Psychonomic Bulletin & Review

, Volume 25, Issue 5, pp 1952–1957 | Cite as

Procrastination in the pigeon: Can conditioned reinforcement increase the likelihood of human procrastination?

  • Thomas R. ZentallEmail author
  • Jacob P. Case
  • Danielle M. Andrews
Brief Report


Procrastination is the tendency to put off initiation or completion of a task. Although people are typically known to procrastinate, recent research suggests that they sometimes “pre-crastinate” by initiating a task sooner than they need to (Rosenbaum et al. in Psychological Science, 25(7), 1487–1496, 2014). A similar finding of precrastination was reported by Wasserman and Brzykcy (Psychonomic Bulletin & Review, 22, 1130–1134, 2015) with pigeons using a somewhat different procedure. In the present experiment, we used a procedure with pigeons that was more similar to the procedure used by Rosenbaum et al. Pigeons were given a choice between two sequences of events (concurrent chains). Choice of the procrastination chain resulted in color A, which 15-s later would change to color B and 5-s later resulted in reinforcement. Choice of the precrastination chain resulted in color C, which 5-s later would change to color D and 15-s later resulted in reinforcement. Thus, both chains led to reinforcement after 20 s. Results indicated that the pigeons procrastinated. That is, they preferred the 15-5 chain over the 5-15 chain. The results are consistent with Fantino’s (Journal of the Experimental Analysis of Behavior, 12, 723–730, 1969) delay reduction theory, which posits that stimuli that signal a reduction in the delay to reinforcement, such as the 5-s stimulus that occurred immediately prior to reinforcement, serve as strong conditioned reinforcers and should be preferred. In support of this theory, the pigeons pecked most at the 5-s stimulus that led immediately to reinforcement, indicating that it had become a strong conditioned reinforcer. The results suggest that delay reduction theory, a theory that emphasizes the attraction to stimuli that predict reinforcement with a short delay, also may contribute to human procrastination behavior because when task completion comes just before the deadline, it may become a stronger conditioned reinforcer than if task completion comes earlier.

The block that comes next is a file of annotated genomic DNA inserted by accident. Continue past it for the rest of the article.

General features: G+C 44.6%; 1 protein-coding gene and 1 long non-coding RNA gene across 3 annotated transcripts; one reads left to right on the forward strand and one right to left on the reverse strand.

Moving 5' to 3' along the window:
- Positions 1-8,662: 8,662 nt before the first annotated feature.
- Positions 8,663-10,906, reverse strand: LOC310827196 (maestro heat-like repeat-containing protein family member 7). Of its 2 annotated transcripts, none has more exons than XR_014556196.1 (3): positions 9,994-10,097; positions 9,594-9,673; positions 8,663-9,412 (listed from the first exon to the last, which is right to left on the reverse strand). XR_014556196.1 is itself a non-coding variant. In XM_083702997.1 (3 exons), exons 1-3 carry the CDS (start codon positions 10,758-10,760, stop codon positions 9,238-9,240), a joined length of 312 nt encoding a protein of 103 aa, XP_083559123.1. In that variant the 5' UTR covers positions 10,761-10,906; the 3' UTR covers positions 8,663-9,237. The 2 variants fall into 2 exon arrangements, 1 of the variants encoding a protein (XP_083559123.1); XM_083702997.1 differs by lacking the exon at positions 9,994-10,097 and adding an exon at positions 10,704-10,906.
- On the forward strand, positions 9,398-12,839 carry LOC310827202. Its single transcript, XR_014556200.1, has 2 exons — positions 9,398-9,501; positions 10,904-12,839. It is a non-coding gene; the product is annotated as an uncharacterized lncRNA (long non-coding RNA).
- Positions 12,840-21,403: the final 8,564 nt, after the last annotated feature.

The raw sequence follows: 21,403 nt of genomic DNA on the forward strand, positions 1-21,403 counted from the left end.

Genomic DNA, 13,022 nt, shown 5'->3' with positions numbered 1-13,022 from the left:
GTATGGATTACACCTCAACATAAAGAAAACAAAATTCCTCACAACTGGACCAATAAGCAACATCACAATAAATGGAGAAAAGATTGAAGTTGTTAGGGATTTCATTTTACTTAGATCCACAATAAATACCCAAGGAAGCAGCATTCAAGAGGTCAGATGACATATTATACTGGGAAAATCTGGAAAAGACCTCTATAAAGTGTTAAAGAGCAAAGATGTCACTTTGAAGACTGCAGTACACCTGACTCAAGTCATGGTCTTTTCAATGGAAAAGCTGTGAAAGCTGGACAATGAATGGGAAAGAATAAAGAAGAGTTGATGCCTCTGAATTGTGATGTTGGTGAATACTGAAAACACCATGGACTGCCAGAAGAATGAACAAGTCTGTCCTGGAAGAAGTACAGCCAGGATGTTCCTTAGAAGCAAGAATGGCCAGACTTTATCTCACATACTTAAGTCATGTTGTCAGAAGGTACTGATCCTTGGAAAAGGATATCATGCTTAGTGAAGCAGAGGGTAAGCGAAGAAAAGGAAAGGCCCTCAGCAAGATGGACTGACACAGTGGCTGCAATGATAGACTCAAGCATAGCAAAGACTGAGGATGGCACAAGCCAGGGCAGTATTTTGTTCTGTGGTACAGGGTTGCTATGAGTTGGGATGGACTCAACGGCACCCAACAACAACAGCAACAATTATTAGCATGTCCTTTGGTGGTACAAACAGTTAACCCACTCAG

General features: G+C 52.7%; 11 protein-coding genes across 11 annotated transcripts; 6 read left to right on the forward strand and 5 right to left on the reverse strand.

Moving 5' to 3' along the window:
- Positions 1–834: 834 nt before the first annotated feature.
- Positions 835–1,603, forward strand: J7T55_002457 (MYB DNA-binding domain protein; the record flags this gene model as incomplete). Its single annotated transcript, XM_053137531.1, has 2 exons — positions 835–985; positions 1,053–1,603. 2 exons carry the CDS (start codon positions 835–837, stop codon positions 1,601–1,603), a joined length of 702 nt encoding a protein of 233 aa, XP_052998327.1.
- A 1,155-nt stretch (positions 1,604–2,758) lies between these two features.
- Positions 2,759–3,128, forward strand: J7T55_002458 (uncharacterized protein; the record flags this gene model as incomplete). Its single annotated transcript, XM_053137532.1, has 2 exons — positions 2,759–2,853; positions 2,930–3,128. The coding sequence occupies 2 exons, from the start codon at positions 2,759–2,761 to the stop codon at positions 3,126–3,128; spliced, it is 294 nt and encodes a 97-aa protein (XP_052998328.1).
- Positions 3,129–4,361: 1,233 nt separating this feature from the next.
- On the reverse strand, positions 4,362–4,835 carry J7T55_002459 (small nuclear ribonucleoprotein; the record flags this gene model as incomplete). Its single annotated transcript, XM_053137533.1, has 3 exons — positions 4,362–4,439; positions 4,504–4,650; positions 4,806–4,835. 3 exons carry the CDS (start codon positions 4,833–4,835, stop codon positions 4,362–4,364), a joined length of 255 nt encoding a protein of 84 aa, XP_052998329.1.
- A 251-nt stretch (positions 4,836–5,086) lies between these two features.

Procrastination Pre-crastination Delay reduction theory Chain schedules Pigeons 

Procrastination is the tendency to delay initiating or completing a task. Considerable research has been devoted to the characteristics of personality and contexts that tend to result in human procrastination (Lay, 1986). There is even evidence that animals, such as pigeons, will put off making a required number of pecks, even if delaying the response requirement results in a substantial increase in the response requirement for reinforcement (Mazur, 1996). However, there is also research suggesting that humans may sometimes show the opposite effect. That is, subjects may respond sooner than they are required to, even if responding sooner increases the effort required to complete the task (Rosenbaum, Gong, & Potts, 2014), a result that they refer to as pre-crastination.